Just my 2c. Nothing really that special either, but just trying to put my ideas into words. FWIW I was not a backer but I am also not a believer of Facebook, despite having an active account there.
I think it’s great that Carmack and all those other guys now have the backing of a pretty spiffy company looking to change the way we integrate fancy technology in or daily lives. If Occulus Rift’s vision is to popularize VR beyond video games, okay, that’s fine.
But the problem is we are not even at step one, popularize VR in video games. Right now Bitcoins are more popular than Occulus Rift in terms of adaptation. There is no consumer product, just a lot of dev kits out there. If Occulus Rift is just a company that makes VR kits, maybe we have arrived, but this is not what its backers are really in for. Something like VR require not just support in the technical sense, but also in the platform sense. It needs not just developers but a developer community and channel, it needs backing of a player in the video games industry. Or players.
The problem is always about faith. Kickstarter, too, is a platform that runs on faith. All the talk about giving back to backers and investment versus preorder is besides the point. It doesn’t matter you are making a charitable donation or buying stocks, it requires faith that these acts will result in the things you want to happen–money spent to do the right kind of good works, or you get a positive ROI of whatever. And faith comes in that in both cases you rely on a third party or some external circumstances to carry these effects out. Sony’s HMV-T3 is already a thing you can buy, with the headtracking sensor addon announced at CES this year; OR is not treading new grounds in terms of what it promises to deliver.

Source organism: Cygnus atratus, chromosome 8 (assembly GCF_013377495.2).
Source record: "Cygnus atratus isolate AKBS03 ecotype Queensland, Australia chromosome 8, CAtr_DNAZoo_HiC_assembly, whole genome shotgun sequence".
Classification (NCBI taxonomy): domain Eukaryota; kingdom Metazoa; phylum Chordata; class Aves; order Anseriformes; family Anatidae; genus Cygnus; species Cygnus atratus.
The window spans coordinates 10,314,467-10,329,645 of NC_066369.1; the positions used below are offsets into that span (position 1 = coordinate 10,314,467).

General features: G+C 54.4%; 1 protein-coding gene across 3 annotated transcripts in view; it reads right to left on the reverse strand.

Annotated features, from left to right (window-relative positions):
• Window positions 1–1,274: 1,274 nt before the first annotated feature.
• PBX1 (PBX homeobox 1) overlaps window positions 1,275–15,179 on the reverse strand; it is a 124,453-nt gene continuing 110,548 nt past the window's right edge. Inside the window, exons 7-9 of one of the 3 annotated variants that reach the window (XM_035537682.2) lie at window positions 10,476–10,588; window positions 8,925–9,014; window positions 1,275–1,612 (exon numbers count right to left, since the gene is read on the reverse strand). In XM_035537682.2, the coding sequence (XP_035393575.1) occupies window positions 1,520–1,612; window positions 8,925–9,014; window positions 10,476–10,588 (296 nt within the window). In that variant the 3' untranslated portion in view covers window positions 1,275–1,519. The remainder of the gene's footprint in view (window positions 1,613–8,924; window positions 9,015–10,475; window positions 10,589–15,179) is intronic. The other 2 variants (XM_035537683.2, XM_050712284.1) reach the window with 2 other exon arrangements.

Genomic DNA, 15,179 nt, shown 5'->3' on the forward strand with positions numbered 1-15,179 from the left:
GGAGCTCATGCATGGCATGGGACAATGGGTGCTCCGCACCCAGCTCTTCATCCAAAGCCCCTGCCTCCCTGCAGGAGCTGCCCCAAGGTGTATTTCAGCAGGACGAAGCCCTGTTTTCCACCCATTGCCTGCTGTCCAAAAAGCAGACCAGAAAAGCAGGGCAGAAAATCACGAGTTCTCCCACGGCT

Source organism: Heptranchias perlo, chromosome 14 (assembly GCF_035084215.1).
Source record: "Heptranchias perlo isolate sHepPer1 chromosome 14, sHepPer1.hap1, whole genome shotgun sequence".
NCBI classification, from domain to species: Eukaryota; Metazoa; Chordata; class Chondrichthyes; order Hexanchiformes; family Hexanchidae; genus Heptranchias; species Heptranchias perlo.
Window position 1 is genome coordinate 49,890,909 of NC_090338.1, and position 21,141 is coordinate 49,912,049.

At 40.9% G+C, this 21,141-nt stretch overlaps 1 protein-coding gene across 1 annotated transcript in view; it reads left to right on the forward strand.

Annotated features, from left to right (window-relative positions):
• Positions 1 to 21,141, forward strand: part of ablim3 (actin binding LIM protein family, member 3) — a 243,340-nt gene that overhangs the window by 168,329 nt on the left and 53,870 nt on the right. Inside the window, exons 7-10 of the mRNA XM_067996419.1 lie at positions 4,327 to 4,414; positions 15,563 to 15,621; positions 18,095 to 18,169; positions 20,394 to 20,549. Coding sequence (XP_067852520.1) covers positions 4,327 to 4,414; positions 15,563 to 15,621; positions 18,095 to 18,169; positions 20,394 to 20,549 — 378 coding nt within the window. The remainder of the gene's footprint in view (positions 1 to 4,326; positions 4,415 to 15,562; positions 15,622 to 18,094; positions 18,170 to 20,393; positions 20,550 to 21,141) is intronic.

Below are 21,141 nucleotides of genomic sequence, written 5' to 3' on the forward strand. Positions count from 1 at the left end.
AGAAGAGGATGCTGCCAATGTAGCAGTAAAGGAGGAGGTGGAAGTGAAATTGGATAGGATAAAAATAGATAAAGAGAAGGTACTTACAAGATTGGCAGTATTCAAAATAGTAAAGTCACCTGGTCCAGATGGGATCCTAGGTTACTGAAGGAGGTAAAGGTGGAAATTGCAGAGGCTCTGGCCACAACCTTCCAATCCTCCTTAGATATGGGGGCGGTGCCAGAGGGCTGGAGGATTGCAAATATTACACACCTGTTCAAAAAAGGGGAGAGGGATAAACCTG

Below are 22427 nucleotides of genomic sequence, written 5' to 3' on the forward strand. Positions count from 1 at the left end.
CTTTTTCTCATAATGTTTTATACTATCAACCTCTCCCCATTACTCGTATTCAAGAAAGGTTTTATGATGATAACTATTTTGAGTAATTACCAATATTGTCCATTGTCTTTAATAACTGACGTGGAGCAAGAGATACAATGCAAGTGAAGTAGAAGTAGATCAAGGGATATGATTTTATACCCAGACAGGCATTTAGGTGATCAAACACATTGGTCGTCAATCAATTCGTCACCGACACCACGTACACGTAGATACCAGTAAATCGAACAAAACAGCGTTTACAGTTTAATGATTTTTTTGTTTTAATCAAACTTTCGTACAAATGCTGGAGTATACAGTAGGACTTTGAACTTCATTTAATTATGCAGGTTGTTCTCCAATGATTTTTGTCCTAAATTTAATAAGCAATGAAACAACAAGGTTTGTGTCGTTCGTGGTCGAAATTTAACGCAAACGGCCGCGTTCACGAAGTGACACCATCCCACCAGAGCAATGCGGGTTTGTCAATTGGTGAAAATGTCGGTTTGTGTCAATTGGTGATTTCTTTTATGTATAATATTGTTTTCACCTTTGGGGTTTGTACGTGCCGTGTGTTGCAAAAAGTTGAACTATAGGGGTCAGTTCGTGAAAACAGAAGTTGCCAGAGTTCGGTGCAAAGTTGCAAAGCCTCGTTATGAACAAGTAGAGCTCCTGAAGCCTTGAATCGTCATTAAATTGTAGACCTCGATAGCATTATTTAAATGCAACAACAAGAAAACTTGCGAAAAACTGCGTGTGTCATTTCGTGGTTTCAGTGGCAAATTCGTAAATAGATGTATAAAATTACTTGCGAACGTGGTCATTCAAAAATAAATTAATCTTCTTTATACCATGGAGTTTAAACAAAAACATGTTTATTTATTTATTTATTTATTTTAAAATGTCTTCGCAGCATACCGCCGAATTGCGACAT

The FB buyout violated faith of backers. These guys are buying dev kits or whatever, sure, but the vision of the VR (even in just video games) lives on even after all the crap is delivered. That’s what Kickstarter is actually about: supporting art and crap like that. And I think on this point the FB buyout goes pretty much against this exact point. Or maybe not so much “against” the spirit of independently funded venture to do something new or hard to commercialize; it’s more like we switch “independently funded” to “corporate funded.”
I’m not saying FB or OR wouldn’t carry out their vision of a VR whatever. I’m saying it’s like okay, so FB bought you guys, maybe the least you can do is to assure that your Kickstarter backers feel okay about this? These guys are the same gaming community that will help pave the way to a VR future. I would say even refunding the 2.5 million bucks would be pocket change for OR at this point, and it will go a very long way to help Kickstarter and OR’s fans. It’s a gesture of thanks. Thanks for having faith in OR, whatever.
I’m thinking if it was some other company that bought OR, like Microsoft or Nintendo, this would be like a positive move. Because those companies are actually directly operating in this space and it’s easy to see how it can further OR’s vision. FB? Not so much. Even if on the back end, FB is turning out to be an okay acquirer of startups.
In that way I’m glad nobody bought out Pebble yet. I wonder how they can stand against this. I suppose that’s something to think about, as a Pebble backer. Or it’s something I have already thought about and it seems like the problem they’re tackling is wholly different enough that 2 billion dollars from FB isn’t really going to change much.